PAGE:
[RndTbl] recommendations for 4k video card under Linux

Gilles Detillieux grdetil at scrc.umanitoba.ca
Mon Apr 30 11:34:20 CDT 2018

On 2018-04-28 04:47, Trevor Cordes wrote:
> On 2018-04-23 Gilles Detillieux wrote:
>> Just a quick follow-up on how things went: really quite smoothly! I
>> never had to change any configuration or install any drivers. It
>> autodetected the new card with no problems. The logs didn't clearly
> You mean you got it working with nouveau?  That means either they fixed
> the 1050 + large monitor support, or I was mistaken and it's because of
> vdpau that I was forced to use nvidia binary.
> If you're using nouveau, can you check if it supports vdpau?  (One can
> always dream.)
> As for login screens: mine is rotated 90 degrees because of my
> preferred physical rotation. :-)  If I have to mouse something it sure
> makes it challenging.
> Thanks for sharing.  Now if someone gets 2 2k or 4k monitors working on
> Linux, that's what we need to hear reported next!  (And if using DP
> daisychain...)

That's the thing. I'm not sure exactly which driver it's using. What I 
wrote last week, partly shown in the context above, was: 'The logs 
didn't clearly show what was going on behind the scenes, just that it 
was now using a "glamoregl" module and glamor OpenGL accelerated driver 
that it wasn't using before. No feedback on detected chipset or anything 
of the sort.' So it "just works", but I don't know how/why exactly. The 
logs make no mention of "nouveau" or "vdpau". With the previous Radeon 
adapter (built-in to the m/b), the logs had a line that said "(II) 
RADEON(0): [DRI2]   VDPAU driver: r600", but not with the current video 
card and driver. Now there is a line that says "(II) glamor: OpenGL 
accelerated X.org driver based." That suggests to me that the driver is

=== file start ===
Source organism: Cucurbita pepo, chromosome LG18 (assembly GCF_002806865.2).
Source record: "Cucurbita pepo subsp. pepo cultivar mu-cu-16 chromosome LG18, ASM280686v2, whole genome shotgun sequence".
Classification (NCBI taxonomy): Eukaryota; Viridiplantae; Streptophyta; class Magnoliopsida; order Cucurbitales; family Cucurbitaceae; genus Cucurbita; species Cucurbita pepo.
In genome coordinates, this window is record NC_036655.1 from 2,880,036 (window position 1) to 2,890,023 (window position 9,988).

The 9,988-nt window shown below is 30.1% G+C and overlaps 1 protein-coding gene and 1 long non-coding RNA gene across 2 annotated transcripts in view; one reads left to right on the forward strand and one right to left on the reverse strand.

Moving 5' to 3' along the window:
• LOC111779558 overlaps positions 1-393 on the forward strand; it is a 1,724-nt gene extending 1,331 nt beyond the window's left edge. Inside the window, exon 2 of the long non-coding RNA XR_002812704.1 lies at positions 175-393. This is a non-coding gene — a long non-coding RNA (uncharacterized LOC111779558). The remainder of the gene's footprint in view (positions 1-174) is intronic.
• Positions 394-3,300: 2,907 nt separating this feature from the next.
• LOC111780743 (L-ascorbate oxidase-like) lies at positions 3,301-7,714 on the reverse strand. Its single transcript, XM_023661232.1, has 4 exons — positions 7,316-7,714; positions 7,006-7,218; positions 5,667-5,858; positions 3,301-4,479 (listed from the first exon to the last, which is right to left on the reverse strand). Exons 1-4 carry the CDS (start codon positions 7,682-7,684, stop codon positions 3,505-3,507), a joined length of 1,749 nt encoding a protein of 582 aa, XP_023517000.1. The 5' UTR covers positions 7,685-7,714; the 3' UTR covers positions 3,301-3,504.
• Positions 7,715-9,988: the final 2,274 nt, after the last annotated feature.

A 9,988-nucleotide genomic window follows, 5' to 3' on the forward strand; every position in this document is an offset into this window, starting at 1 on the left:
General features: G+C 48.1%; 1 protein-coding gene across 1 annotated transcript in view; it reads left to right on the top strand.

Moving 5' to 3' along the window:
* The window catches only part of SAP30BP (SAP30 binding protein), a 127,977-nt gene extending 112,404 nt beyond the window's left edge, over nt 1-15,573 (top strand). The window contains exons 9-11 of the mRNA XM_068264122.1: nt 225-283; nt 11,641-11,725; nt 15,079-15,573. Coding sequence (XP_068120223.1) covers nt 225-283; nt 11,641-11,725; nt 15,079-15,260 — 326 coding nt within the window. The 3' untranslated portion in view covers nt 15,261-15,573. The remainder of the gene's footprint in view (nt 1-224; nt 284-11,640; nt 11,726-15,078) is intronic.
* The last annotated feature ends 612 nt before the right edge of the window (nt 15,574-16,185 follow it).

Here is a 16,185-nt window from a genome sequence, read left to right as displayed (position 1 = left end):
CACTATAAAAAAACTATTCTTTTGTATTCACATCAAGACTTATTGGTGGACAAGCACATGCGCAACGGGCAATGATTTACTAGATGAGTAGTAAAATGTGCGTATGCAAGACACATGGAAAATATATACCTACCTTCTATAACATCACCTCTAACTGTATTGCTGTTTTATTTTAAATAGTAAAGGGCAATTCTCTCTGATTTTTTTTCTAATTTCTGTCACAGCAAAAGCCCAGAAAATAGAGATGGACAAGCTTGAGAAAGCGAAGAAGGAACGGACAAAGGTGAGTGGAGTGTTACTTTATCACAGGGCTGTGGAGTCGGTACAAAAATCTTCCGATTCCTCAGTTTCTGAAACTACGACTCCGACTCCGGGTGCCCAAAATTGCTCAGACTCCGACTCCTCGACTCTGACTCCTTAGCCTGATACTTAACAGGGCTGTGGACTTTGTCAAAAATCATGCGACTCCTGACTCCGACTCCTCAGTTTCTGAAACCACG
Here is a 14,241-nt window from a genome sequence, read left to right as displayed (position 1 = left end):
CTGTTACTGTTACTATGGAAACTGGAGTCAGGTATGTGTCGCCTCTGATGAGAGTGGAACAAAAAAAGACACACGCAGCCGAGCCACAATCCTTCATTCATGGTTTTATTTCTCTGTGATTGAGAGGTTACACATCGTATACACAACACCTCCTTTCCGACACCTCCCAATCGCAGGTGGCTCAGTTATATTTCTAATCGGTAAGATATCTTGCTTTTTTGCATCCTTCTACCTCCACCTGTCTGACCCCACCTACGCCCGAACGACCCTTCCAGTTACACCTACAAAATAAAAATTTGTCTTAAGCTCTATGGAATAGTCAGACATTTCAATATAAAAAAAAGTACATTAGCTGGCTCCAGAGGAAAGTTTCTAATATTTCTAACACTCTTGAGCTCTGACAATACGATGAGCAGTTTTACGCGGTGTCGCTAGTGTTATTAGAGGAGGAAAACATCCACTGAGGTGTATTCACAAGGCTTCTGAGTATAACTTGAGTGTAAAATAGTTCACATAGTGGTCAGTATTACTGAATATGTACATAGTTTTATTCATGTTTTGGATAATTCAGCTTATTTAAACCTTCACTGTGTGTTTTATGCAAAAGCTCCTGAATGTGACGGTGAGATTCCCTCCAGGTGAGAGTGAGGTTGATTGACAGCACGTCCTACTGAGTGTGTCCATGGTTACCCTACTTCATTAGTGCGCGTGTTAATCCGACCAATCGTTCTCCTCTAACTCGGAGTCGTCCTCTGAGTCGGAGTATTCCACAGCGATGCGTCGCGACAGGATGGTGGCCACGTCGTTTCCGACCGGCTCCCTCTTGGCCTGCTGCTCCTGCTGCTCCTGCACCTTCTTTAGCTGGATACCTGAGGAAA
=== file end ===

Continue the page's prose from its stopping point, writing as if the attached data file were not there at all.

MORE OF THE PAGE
called glamor, and supports hardware acceleration, rather than just a 
simple generic VESA or frame buffer driver, but it's all a bit of a 
black box to me. Performance is good, but I'm not doing anything fancy - 
just fairly static 2D graphics. We wanted the high resolution to display 
lots of signals without losing too much detail.

As for the rotated login screen, I did have to figure that out on a 
different RHEL 7 clone system. (Another lab, that got the video detail 
they needed by sacrificing time resolution on the X axis to gain voltage 
resolution on the Y.) The trick is once you have the display configured 
properly for your login account, you need to copy that to GDM's 

     cp /home/<username>/.config/monitors.xml /var/lib/gdm/.config/

On Ubuntu, that directory would be /var/lib/gdm3/.config/ according to 
what I read online. If you have many login usernames that will use that 
rotated monitor, you may want to copy monitors.xml to their ~/.config 
directory too, or they will have to do the monitor configuration 
themselves when they first login.

Gilles R. Detillieux              E-mail: <grdetil at scrc.umanitoba.ca>
Spinal Cord Research Centre       WWW:    http://www.scrc.umanitoba.ca/
Dept. of Physiology and Pathophysiology, Faculty of Health Sciences,
Univ. of Manitoba  Winnipeg, MB  R3E 0J9  (Canada)

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